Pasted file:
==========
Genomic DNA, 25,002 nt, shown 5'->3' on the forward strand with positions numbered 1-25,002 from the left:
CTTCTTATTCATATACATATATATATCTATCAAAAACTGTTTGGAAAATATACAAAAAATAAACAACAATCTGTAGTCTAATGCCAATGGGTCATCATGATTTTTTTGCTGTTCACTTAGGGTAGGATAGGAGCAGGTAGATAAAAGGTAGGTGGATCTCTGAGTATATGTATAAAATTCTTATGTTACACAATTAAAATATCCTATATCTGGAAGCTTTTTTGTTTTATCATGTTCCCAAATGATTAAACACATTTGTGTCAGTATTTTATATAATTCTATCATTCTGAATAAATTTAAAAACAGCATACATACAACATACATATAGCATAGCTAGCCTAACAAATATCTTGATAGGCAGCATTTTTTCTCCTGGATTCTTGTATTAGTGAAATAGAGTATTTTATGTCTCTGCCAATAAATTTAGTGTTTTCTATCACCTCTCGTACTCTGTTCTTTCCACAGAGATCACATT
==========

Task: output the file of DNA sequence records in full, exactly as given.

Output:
Genomic DNA, 25,002 nt, shown 5'->3' on the forward strand with positions numbered 1-25,002 from the left:
CTTCTTATTCATATACATATATATATCTATCAAAAACTGTTTGGAAAATATACAAAAAATAAACAACAATCTGTAGTCTAATGCCAATGGGTCATCATGATTTTTTTGCTGTTCACTTAGGGTAGGATAGGAGCAGGTAGATAAAAGGTAGGTGGATCTCTGAGTATATGTATAAAATTCTTATGTTACACAATTAAAATATCCTATATCTGGAAGCTTTTTTGTTTTATCATGTTCCCAAATGATTAAACACATTTGTGTCAGTATTTTATATAATTCTATCATTCTGAATAAATTTAAAAACAGCATACATACAACATACATATAGCATAGCTAGCCTAACAAATATCTTGATAGGCAGCATTTTTTCTCCTGGATTCTTGTATTAGTGAAATAGAGTATTTTATGTCTCTGCCAATAAATTTAGTGTTTTCTATCACCTCTCGTACTCTGTTCTTTCCACAGAGATCACATT